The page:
Ovary - Anatomy & Physiology

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The ovary is the female Gonad homologous to the male Testes. It is usually a paired organ in domestic species, but in the bird only the left Ovary is present. The structures found within the ovary are undergoing constant changes throughout the oestrus cycle from the Follicles containing Oocytes, to the formation of Corpus Haemorrhagicum, Corpus Luteum, and finally Corpus Albicans. Ovaries are ellipsoidal in shape with an irregular surface due to the projection of dominant follicles and corpora lutea. These irregularities are absent in the mare due to the cortex and medulla being reversed with ovulation only occuring from the ovulation fossa. They are greatest in Polytocious animals such as the sow due to many dominant follicles, and so corpora lutea, developing at once.

Anatomical Location

  • In the dog and cat, ovaries do not migrate in development. They remain in the dorsal part of the abdomen, caudal to the kidneys at the tip of the uterine horns.
  • In other domestic species, the ovaries migrate during development.
  • The greatest degree of migration occurs in ruminants. Here, the ovaries come to lie close to the ventral abdominal wall, cranial to the pelvic inlet.
  • In the pig, they descend to the middle of the abdomen.
  • In the mare, they are located ~8-10 cm ventral to the dorsal wall of the abdomen.
  • In all domestic species except the horse, ovaries are ellipsoidal in shape and their surface has large follicles and corpora lutea.
  • The ovaries of the mare are kidney shaped and the surface is smooth.
  • The ovaries are suspended in the abdominal cavity by the Mesovarium of the Broad Ligament.


Outer Tunica Albuginea

  • Connective tissue layer covering the ovarian cortex.
  • Overlying this structure is a single layered Germinal epithelium.

Ovarian Cortex

  • Contains:

Ovarian Medulla

  • The Medulla is made up of dense connective tissue. This is where all of the lymphatics, nerves and vasculature of the Ovary are found.

The Mare

The Ovaries of a Mare showing the Ovulation Fossa- Courtesy of A.Crook, Copyright RVC 2008
  • The structure of the ovary is reversed.
  • The cortex is in the centre, follicles develop here.
  • This layer is enclosed by a dense, richly vascularised connective tissue layer which is analagous to the medulla of other domestic mammals.
  • The cortex reaches the surface of the ovary at the ovulation fossa, a deep indentation at the free margin. This is where mature follicles rupture in ovulation, as opposed to at various points on the surface in other domestic mammals.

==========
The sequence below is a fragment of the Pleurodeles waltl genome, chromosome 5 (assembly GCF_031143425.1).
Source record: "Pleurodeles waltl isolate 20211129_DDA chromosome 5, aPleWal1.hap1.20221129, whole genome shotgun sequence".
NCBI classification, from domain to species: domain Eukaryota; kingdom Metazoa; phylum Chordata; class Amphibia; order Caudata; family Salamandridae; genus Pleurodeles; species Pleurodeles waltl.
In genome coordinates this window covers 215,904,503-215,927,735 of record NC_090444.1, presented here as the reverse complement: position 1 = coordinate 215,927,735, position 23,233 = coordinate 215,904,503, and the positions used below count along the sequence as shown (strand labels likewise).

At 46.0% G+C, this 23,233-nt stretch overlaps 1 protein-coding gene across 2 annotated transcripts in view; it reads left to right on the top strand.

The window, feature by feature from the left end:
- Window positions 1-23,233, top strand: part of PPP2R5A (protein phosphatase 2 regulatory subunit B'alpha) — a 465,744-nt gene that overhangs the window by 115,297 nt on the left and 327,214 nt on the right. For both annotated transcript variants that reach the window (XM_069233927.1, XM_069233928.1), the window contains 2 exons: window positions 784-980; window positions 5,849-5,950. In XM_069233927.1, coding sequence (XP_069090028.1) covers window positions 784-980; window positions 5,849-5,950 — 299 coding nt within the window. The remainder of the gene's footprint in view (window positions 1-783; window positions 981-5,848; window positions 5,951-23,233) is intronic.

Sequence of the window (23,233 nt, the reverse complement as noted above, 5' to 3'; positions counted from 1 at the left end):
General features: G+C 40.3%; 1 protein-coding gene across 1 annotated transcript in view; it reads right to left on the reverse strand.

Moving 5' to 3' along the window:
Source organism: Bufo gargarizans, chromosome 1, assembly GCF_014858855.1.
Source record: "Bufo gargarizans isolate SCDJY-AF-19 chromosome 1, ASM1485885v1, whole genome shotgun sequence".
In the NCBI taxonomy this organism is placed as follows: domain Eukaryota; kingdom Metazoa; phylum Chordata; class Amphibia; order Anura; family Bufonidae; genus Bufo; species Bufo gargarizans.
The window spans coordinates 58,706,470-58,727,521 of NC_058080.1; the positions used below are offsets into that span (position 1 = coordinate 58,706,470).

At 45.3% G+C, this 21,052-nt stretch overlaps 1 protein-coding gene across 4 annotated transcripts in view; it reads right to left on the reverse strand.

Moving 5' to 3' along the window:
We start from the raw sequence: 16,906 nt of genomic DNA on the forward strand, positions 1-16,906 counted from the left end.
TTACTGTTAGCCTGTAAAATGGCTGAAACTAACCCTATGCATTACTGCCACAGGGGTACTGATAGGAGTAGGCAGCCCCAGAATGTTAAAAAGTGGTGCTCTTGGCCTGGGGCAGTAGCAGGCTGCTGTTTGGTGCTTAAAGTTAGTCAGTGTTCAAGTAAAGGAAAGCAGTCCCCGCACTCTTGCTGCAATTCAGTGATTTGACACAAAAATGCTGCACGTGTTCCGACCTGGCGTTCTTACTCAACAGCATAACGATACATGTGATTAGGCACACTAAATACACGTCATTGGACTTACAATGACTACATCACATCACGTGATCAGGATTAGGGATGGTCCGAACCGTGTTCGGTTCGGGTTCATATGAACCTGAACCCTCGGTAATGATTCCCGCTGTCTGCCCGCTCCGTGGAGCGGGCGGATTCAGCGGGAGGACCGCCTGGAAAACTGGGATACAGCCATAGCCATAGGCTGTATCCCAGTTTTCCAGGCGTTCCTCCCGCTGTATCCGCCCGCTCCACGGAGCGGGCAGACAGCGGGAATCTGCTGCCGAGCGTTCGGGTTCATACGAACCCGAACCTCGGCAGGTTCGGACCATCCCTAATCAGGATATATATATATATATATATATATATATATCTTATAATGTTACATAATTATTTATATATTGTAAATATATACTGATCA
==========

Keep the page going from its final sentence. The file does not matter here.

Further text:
• Follicles can be identified by transrectal palpation, but Corpora Lutea cannot. Identification of Corpora Lutea requires ultrasonography.


Histological Section of a Rabbit Ovary under Low Power- Courtesy of J.Bredl, Copyright RVC 2008


  • The body of the ovary (ovarian stroma) consists of:
    • spindle-shaped cells
    • fine collagen fibres
    • ground substance
  • Stromal cells resemble fibroblasts, but some contain lipid droplets.
  • Bundles of smooth muscle cells are scattered throughout the stroma.


  • Follicles containing oocytes in various stages of development.
  • Atretic Follicles
  • Corpora lutea
  • Corpora albicans
  • The superficial cortex is more fibrotic than the deep, and is called the tunica albuginea.
  • On the surface of the ovary is the germinal epithelium. This is a continuation of the peritoneum.


  • Highly vascular
  • Contains hilus cells, which are similar to the Leydig cells of the testes.


Arterial Supply

  • The ovarian artery (a branch of the Aorta) and ovarian branches of the Uterine artery form anastomoses in the mesovarium and the broad ligament.
  • From this arterial plexus ~10 coiled Helicine arteries enter the hilus of the ovary.
  • Smaller branches form a plexus at the corticomedullary junction, giving rise to straight Cortical arterioles, which radiate into the cortex.
  • Here they branch and anastomose to form vascular arcades, which give rise to a rich capillary network around follicles.

Venous Drainage

  • Venous drainage follows the course of the arterial system.
  • Medullary veins are large and tortuous.
  • The Ovarian Artery is closely associated with the Uterine Vein. This is important for the transfer of luteolytic PGF2α from the Uterus to the Ovary.


  • Arise in the perifollicular stroma.
  • Drain into larger vessels, which coil around the medullary veins.


  • Sympathetic fibres of the autonomic nervous system supply blood vessels and terminate on smooth muscle cells in the stroma around follicles.
  • May play a role in follicular maturation and ovulation, but the main control is via the endocrine system.


It has two main functions:

  • Producing the female gametes oocytes via Gametogenesis.
  • Producing the reproductive hormones Oestrogens and Progesterone, an endocrine function.

Processes Taking Place In The Ovary




Corpus Luteum Formation

Corpus Luteum Regression

Ovary - Anatomy & Physiology Learning Resources
Selection of relevant videos
Potcast of the porcine ovaries and uterus
Potcast of the bovine pregnant uterus
Mare ovary and uterus dissection
Bisected ovary from the mare potcast
Category:Histology PowerPointsPowerPoint.png
Selection of relevant PowerPoint tutorials
Histology of the female reproductive tract

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